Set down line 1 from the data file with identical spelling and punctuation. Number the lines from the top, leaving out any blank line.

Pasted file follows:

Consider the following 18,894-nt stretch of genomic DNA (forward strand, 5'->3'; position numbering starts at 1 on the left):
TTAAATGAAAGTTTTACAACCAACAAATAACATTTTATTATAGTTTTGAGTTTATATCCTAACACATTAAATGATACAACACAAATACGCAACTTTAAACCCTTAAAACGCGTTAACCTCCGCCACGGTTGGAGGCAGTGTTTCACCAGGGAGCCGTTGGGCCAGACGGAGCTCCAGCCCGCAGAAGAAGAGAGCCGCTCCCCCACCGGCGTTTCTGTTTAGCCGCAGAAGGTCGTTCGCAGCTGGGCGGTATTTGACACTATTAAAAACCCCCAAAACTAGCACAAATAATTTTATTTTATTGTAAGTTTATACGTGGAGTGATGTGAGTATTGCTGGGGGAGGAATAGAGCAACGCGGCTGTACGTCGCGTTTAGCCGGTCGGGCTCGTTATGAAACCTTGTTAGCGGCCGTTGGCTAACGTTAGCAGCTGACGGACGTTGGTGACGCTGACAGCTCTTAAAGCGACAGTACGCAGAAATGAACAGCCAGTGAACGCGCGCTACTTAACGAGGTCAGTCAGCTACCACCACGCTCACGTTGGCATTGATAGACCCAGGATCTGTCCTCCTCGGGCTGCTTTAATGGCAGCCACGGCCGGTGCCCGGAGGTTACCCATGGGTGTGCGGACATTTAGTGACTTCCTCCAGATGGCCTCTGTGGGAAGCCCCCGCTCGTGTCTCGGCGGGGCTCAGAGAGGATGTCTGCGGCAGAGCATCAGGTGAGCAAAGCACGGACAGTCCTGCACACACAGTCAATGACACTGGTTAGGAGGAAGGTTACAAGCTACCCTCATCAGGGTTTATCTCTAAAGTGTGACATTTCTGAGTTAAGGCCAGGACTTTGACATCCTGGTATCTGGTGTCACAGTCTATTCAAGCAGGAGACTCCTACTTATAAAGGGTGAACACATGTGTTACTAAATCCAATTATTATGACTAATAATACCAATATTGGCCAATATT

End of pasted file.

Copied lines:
Consider the following 18,894-nt stretch of genomic DNA (forward strand, 5'->3'; position numbering starts at 1 on the left):